Me and My Nine Iron

March 7, 2010

My Oscar Picks

I realize my version of SNL’s “Weekend Update” often times goes off on a tangent towards a raging spiel about how whoever I’m attacking is wrong. Because they always are (see last post). So, I’ll make this a fun post in honor of the big night.

But first, I just want to say I can’t get enough of Zach Galifianakis. Last night’s host of SNL proved to be a musically talented (piano and flute), homosexually humorous and refreshingly funny dude that put on the best show in recent memory. He used a lot of jokes in his monologue that I found in a 2001 video. He also has a regular sketch, “Between Two Ferns,” on Will Ferrell‘s site,, where he interviews celebrities.

Is it just me or has talk of the Oscars been hyped more this year than in years past? Whatever to get the slumping ratings up, I guess. Last night was the 30th anniversary of the Razzie Awards, and Transformers was the biggest loser, taking home three awards for Worst Picture, Worst Director (Michael Bay) and Worst Screenplay (Ehren Kruger, Roberto Orci and Alex Kurtzman). At least someone recognizes that movies aren’t all about mindless action with robots killing each other with machine guns.

This year’s Academy Awards has plenty of (potential) firsts. It’s the first year that the Best Picture category has been expanded from 5 to 10 nominees, a move about as stupid as considering widening the NCAA basketball tournament to include more teams than the current 64. Not surprisingly, it was designed to garner more money and recognition to the Awards, but does nothing but diminish the exclusivity of the category by putting in such non-classic films as The Blind Side and District 9. These films made it over the highest-grossing R-rated comedy in U.S. history in The Hangover. Nevertheless, seven of the films don’t have a shot anyway; the third one you might be wondering about is, to my surprise, Inglourious Basterds, which is supposedly in the running.

James Cameron‘s ex-wife, Kathryn Bigelow, is looking to become the first woman to win Best Director, the Best Picture will likely go to the highest-grossing (Avatar – $2.5B) or possibly lowest-grossing film (The Hurt Locker – $19.3M) in Oscar history and in lesser news, Sandra Bullock can become the first person to win an Oscar (The Blind Side) and a Razzie (All About Steve) in the same year. (More under the comments for Best Picture.)

Without further ado, my select Oscar picks for 2009:

Best Supporting Actress – Mo’Nique, Precious

Best Supporting Actor – Christoph Waltz, Inglourious Basterds (Played a convincing role as “Jew Hunter.”)

Best Adapted Screenplay – Jason Reitman and Sheldon Turner, Up in the Air (Sad to say I didn’t watch this but heard nothing but great things about it)

Best Original Screenplay – Quentin Tarantino, Inglourious Basterds (There’s a lot to hate about Tarantino. From his unconventional story-telling with chapters and his obsession for excessive gore to not being a member of the Writers Guild of America and the WGA hating him, the story is pretty tight and culminates in an epic ending.)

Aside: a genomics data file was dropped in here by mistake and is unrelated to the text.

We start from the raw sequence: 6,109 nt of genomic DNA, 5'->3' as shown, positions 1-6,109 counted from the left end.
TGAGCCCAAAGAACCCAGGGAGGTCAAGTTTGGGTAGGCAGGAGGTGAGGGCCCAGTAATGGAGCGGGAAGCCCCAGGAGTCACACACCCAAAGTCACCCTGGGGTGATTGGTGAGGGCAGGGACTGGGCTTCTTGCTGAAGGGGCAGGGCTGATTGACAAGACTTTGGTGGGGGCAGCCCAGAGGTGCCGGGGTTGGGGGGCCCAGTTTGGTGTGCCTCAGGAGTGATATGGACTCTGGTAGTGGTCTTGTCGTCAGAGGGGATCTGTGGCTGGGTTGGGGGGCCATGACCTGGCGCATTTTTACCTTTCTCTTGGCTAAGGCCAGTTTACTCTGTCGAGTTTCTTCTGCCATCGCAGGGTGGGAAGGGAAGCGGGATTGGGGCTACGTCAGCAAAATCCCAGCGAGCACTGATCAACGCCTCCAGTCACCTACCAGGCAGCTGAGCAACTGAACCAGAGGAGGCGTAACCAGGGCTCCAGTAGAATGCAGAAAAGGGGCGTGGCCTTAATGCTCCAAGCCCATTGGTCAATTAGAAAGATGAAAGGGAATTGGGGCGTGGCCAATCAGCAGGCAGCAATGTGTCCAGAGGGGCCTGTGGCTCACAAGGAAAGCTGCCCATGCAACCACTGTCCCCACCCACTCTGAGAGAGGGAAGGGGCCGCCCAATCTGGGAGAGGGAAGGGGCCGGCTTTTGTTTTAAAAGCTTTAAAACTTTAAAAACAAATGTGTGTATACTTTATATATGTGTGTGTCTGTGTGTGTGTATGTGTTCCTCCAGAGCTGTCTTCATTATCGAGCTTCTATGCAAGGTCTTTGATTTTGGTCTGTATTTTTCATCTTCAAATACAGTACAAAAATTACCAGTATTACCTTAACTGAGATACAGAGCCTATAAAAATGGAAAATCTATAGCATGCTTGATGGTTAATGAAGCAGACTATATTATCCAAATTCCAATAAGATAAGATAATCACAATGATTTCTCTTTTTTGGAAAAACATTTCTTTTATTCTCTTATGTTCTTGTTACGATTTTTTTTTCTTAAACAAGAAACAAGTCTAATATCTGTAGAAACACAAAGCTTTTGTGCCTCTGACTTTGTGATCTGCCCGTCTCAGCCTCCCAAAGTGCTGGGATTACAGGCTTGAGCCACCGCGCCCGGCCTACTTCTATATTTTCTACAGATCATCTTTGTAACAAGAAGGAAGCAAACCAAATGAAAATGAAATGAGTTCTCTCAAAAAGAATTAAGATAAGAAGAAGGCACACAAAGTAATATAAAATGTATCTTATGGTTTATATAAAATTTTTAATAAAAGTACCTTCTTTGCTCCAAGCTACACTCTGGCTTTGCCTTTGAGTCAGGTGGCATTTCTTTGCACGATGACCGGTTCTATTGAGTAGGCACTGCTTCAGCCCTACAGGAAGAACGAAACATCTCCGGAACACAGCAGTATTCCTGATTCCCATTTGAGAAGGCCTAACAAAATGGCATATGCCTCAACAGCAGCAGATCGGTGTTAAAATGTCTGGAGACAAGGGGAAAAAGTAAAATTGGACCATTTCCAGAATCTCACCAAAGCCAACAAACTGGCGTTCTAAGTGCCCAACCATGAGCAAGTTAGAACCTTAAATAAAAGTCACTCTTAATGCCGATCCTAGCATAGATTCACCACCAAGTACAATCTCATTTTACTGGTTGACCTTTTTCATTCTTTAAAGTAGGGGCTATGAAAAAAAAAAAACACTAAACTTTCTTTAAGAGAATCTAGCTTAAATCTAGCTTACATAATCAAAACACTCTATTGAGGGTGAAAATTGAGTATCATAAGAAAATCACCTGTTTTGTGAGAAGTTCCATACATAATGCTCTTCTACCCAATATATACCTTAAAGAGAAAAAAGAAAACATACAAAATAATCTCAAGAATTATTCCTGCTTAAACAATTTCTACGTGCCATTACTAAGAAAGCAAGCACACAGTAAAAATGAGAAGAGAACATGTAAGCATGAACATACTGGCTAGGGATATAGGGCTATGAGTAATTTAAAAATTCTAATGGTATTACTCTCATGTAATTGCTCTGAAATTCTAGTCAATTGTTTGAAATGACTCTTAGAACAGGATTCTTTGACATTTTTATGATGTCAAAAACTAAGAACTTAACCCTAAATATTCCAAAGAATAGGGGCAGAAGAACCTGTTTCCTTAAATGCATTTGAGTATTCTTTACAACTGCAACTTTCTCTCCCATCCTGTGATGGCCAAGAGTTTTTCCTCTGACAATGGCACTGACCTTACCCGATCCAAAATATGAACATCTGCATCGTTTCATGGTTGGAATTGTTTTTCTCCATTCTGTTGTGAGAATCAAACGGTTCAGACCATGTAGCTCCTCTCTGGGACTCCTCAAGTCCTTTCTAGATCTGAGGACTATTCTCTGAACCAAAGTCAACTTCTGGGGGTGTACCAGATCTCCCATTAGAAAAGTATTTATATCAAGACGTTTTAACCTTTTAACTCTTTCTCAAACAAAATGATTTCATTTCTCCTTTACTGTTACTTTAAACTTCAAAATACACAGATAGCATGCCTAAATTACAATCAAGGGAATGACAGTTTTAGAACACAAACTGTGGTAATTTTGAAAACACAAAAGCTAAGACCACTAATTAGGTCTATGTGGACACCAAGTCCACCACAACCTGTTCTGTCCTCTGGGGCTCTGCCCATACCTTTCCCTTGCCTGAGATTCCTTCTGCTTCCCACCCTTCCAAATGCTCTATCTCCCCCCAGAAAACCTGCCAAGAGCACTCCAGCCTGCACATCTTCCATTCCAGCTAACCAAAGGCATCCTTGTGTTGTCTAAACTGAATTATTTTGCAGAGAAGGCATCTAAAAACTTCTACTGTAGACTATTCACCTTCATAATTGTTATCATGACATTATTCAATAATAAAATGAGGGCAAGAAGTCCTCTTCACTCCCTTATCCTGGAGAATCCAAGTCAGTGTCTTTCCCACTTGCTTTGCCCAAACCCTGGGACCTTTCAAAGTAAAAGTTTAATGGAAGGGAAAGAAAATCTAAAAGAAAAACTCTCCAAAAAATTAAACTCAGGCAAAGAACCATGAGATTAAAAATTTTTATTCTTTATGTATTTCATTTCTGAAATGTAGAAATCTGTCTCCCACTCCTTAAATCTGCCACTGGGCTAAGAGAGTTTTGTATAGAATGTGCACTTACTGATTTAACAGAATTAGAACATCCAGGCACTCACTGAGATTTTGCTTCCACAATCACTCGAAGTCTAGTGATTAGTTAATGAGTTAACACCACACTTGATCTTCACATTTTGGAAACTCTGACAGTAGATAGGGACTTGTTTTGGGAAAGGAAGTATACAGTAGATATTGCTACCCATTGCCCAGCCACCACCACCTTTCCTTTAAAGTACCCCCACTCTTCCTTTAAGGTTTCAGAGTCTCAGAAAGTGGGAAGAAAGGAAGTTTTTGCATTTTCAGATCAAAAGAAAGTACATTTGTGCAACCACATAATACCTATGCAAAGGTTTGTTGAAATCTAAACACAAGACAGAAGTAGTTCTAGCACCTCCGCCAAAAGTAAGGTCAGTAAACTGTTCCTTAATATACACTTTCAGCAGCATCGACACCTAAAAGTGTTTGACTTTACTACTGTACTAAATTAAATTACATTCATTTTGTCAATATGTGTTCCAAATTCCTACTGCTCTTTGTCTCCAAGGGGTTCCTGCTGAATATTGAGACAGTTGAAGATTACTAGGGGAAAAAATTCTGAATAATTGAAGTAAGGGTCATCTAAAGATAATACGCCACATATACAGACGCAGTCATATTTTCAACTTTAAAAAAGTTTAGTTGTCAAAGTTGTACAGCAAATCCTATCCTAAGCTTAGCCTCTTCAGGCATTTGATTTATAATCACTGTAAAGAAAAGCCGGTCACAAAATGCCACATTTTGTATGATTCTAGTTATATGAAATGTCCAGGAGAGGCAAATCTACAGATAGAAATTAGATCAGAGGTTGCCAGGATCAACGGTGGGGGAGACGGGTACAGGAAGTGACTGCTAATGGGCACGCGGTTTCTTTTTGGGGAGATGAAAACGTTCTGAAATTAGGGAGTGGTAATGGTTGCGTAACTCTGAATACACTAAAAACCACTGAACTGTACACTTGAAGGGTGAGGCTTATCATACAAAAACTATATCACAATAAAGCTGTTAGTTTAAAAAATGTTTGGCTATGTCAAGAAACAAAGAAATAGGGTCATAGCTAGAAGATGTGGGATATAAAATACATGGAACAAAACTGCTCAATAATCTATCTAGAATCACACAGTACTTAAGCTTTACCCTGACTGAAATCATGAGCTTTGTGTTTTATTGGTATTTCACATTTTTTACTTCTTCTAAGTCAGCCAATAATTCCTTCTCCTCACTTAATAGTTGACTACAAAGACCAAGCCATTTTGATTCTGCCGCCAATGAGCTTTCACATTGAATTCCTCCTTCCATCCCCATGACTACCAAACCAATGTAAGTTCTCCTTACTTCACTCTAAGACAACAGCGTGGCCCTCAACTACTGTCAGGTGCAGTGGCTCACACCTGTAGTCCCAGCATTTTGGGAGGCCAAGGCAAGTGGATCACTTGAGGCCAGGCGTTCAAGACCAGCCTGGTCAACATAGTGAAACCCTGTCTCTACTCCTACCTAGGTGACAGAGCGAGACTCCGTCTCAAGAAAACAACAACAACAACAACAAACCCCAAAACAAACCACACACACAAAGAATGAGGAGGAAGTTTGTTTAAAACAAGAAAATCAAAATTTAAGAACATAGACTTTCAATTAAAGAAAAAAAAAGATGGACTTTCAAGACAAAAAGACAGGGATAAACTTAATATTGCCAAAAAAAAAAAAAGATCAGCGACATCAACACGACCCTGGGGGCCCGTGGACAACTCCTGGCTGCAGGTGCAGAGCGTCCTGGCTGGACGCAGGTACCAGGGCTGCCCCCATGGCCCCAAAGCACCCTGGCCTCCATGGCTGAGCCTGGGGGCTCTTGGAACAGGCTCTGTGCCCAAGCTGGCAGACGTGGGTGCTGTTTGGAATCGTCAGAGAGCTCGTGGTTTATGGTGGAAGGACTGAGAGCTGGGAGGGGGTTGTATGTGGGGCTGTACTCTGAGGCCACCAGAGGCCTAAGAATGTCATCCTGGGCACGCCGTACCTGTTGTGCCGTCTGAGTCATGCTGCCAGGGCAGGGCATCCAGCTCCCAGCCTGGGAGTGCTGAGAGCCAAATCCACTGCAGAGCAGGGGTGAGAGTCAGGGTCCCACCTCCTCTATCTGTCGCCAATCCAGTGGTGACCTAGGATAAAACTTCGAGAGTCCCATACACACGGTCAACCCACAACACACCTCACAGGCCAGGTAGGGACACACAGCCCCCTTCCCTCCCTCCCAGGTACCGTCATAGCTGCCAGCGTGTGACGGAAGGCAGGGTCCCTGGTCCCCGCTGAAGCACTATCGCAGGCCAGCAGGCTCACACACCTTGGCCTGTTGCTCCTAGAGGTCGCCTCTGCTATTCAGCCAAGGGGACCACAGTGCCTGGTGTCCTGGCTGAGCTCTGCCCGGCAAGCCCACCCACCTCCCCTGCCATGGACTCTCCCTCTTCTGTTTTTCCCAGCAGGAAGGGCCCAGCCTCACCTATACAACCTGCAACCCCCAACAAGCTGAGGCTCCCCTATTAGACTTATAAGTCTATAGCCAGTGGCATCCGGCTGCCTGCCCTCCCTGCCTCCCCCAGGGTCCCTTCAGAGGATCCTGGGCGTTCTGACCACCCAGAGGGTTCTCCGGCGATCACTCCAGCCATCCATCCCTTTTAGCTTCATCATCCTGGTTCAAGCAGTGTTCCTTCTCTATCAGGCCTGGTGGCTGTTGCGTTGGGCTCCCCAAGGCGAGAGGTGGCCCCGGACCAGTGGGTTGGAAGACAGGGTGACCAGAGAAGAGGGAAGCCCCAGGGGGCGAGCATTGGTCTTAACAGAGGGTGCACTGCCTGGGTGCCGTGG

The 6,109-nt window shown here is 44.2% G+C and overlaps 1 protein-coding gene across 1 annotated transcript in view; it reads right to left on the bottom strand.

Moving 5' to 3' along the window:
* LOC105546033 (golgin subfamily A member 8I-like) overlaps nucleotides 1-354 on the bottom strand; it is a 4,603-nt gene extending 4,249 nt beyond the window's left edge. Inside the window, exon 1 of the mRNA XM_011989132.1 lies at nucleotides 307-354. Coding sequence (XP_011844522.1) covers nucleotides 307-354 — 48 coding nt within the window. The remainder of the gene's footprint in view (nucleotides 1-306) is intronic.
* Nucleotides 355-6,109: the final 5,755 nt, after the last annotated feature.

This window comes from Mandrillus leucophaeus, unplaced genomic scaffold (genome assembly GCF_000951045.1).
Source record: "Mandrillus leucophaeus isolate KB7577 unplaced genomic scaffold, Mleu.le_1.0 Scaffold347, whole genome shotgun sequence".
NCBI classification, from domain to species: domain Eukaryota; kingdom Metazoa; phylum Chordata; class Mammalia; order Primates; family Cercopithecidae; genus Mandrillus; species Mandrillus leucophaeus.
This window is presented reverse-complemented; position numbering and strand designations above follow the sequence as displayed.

Best Animated Feature – Up (Arguably the most solid group of movies not named Best Picture, there’s actually a clear frontrunner. Allow me to say that if an animation movie can make me ball like I just lost a family member, you got my vote.)

Best Actor – Jeff Bridges, Crazy Heart (Didn’t watch any of the movies on the list, most indifferent towards this otherwise 5-star category.)

Best Actress – Sandra Bullock, The Blind Side (In a category coming down to Bullock and Meryl Streep for Julie and Julia, people believe that Bullock will win her first nomination because she won’t have another shot, unlike 16-time nominee and 2-time winner Meryl Streep. Fair, huh?)

Best Director – Kathryn Bigelow, The Hurt Locker

Best Picture – Avatar (From Time’s Richard Corliss, the producers’, directors’, writers’ and editors’ groups all chose The Hurt Locker over Avatar. No film in Oscar history has won all those guild awards and then lost Best Picture. Also, Avatar was not nominated in the acting and writing categories, and no film has won Best Picture without getting either of those nominations since … Grand Hotel in 1932.)




  1. […] I mentioned last year, there’s no competitive need to expand the Best Picture category to ten films. Wouldn’t […]

    Pingback by My Oscar picks « Me and My Nine Iron — February 27, 2011 @ 2:08 am | Reply

  2. I’m going to go further and say it’s the best montage I’ve ever seen. I’m glad it won Best Original Score.

    From the beginning to when Carl takes off is filmmaking to perfection.

    Comment by Bryan — March 9, 2010 @ 12:57 pm | Reply

  3. Up’s married life montage was the best four minutes of film making I saw all year.

    Comment by Chris — March 7, 2010 @ 6:28 pm | Reply

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